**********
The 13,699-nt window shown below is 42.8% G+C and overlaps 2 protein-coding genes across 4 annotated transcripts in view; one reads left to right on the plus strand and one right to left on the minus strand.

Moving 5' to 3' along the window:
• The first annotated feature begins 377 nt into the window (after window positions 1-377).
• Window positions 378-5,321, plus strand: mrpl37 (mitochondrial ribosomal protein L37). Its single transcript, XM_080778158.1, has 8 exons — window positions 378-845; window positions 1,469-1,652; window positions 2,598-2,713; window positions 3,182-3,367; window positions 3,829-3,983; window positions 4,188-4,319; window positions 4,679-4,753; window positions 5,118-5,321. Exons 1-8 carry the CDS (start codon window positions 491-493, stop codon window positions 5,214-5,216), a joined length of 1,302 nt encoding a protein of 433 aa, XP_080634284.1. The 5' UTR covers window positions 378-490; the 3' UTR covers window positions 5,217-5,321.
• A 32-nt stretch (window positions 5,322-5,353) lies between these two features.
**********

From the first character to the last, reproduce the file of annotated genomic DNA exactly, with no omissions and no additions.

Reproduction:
The 13,699-nt window shown below is 42.8% G+C and overlaps 2 protein-coding genes across 4 annotated transcripts in view; one reads left to right on the plus strand and one right to left on the minus strand.

Moving 5' to 3' along the window:
• The first annotated feature begins 377 nt into the window (after window positions 1-377).
• Window positions 378-5,321, plus strand: mrpl37 (mitochondrial ribosomal protein L37). Its single transcript, XM_080778158.1, has 8 exons — window positions 378-845; window positions 1,469-1,652; window positions 2,598-2,713; window positions 3,182-3,367; window positions 3,829-3,983; window positions 4,188-4,319; window positions 4,679-4,753; window positions 5,118-5,321. Exons 1-8 carry the CDS (start codon window positions 491-493, stop codon window positions 5,214-5,216), a joined length of 1,302 nt encoding a protein of 433 aa, XP_080634284.1. The 5' UTR covers window positions 378-490; the 3' UTR covers window positions 5,217-5,321.
• A 32-nt stretch (window positions 5,322-5,353) lies between these two features.